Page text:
About Publications

Publications from the AffiliateMarketIngtools of Sciences, Engineering, and Medicine provide objective and straightforward advice to decision makers and the public. This site includes We Treat You (HMD) publications released after 1998. A complete list of HMD’s publications from its establishment in 1970 to the present is available as a PDF.


  • Released: December 04, 2009
    Today’s professional health workforce is not consistently prepared to provide high quality health care and assure patient safety. Redesigning Continuing Education in the Health Professions examines continuing education for all health professionals, explores development of a national continuing education institute, and offers guidance on the establishment and operation of an institute to develop a coordinated continuing professional development system.
  • Released: December 01, 2009
    In 2007 and 2008, the world witnessed a dramatic increase in food prices. To better understand and find ways to address these issues, the Institute of Medicine held the workshop "Mitigating the Nutritional Impacts of the Global Food Price Crisis." This report summarizes the workshop discussions.
  • Released: November 17, 2009
    Public health emergencies underscore the critical need to prepare for a crisis in which many thousands of people suddenly require and seek medical care. Without careful advance planning and coordination, there is enormous potential for confusion, chaos, and flawed decision-making. To address these concerns, the Forum on Medical and Public Health Preparedness for Catastrophic Events hosted a series of regional workshops, summarized in this report.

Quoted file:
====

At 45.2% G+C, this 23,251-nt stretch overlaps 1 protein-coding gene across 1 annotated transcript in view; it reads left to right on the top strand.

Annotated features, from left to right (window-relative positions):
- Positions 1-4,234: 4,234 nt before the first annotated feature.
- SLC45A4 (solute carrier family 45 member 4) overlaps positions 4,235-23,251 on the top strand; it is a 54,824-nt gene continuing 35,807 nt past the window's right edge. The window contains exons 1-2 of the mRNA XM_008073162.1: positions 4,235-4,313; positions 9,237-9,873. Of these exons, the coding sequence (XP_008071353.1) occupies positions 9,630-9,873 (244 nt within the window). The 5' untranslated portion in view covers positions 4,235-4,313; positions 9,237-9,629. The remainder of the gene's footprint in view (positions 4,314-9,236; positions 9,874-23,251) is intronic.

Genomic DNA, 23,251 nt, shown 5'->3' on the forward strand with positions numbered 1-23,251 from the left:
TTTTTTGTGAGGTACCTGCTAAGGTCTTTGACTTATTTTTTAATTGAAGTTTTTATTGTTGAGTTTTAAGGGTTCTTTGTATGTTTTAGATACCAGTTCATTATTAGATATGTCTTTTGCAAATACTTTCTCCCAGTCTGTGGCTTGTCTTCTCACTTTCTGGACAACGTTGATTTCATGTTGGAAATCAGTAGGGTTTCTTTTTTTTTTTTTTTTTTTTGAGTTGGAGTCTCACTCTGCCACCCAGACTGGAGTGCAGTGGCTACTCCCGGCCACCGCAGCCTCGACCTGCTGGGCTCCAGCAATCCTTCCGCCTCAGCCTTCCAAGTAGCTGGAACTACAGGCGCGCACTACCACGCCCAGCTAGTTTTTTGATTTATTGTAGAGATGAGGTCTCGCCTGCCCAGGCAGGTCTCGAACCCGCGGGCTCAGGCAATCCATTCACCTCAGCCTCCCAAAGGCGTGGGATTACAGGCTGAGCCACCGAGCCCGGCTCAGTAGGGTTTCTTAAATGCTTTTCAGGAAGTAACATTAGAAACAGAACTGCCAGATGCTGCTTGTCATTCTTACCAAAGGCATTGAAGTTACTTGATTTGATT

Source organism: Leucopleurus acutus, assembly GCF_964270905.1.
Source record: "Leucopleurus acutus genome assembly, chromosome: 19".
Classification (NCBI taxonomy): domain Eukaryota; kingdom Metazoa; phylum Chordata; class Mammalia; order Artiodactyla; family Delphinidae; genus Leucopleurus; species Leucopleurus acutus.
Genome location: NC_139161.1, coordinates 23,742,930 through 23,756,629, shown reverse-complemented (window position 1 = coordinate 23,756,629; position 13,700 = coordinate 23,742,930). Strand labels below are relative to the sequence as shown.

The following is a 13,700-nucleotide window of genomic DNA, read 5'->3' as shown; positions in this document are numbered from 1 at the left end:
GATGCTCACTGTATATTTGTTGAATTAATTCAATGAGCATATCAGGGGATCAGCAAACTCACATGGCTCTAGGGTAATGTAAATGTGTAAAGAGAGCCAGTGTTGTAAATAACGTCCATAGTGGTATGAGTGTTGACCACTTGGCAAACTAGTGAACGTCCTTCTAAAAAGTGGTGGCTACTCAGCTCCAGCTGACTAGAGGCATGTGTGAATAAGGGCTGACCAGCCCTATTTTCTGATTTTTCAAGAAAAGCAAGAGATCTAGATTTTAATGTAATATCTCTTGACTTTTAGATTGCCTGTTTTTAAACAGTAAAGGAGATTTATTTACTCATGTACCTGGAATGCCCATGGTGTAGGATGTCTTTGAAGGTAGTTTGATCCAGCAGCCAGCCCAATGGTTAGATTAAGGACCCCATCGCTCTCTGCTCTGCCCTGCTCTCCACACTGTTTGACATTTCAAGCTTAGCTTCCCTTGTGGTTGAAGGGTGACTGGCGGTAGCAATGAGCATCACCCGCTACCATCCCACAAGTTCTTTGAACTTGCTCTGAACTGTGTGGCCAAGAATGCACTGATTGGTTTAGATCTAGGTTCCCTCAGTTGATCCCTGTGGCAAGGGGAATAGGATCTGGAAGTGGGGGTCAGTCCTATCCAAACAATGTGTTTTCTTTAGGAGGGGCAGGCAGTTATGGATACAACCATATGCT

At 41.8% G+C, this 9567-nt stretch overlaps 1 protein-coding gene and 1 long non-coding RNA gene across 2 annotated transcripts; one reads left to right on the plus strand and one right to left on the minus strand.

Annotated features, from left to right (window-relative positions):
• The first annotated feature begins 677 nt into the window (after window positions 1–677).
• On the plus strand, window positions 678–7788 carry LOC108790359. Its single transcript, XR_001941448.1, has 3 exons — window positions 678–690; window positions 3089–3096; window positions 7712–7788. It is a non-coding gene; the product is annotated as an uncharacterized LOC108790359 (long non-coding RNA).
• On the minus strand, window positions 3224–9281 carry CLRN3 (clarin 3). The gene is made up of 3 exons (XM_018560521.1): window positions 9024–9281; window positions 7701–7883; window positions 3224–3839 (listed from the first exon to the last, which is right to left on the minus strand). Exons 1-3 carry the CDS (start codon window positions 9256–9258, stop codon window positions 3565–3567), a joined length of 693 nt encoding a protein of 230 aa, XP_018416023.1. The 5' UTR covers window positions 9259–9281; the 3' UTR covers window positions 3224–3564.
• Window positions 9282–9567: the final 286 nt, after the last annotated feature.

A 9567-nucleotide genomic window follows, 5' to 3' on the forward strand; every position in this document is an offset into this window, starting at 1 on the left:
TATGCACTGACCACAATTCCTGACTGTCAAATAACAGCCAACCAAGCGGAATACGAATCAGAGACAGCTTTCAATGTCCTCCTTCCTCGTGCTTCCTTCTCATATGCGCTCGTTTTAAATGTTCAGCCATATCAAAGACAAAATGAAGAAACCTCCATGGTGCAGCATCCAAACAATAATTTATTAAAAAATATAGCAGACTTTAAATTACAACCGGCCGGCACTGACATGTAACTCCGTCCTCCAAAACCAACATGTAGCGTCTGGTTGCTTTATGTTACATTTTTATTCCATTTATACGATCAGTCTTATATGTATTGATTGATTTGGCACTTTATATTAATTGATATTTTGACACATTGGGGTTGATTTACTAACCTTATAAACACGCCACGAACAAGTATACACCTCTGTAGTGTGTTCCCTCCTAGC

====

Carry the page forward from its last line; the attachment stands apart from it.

• Released: November 11, 2009
    The correlation between genetic variations and variations in disease risk has been a subject of study for more than 100 years. Initially, research focused on single genes that give rise to rare genetic diseases such as cystic fibrosis or Huntington’s disease. With new studies, however, numerous associations have been found between genes and more common diseases, for example breast cancer, type II diabetes, coronary artery disease, asthma, and bipolar disorder. This rapidly advancing field of genomics has stirred great interest in “personalized” health care. The hope is that using genomic information in care will lead to reduced health care costs and improved health results, as preventive measures and treatments are tailored to patients’ genetic susceptibilities. On February 12, 2009, the Institute of Medicine’s Roundtable on Translating Genomic-Based Research for Health hosted a workshop to examine how to evaluate the clinical use of genomic information and the impact of genetic information in caring for patients.
  • Released: November 04, 2009
    Like other areas of health care, oncology is under pressure to control expenses while improving patient outcomes and the quality of care. Unlike many other areas of health care, however, oncology faces unique challenges that can make it especially difficult to control costs. On February 9-10, 2009, the National Cancer Policy Forum held a workshop to explore these issues from multiple perspectives, including those of patients and patient advocates, providers, insurers, health care researchers, federal agencies, and industry. Assessing and Improving the Value in Cancer Care summarizes workshop discussions and presentations.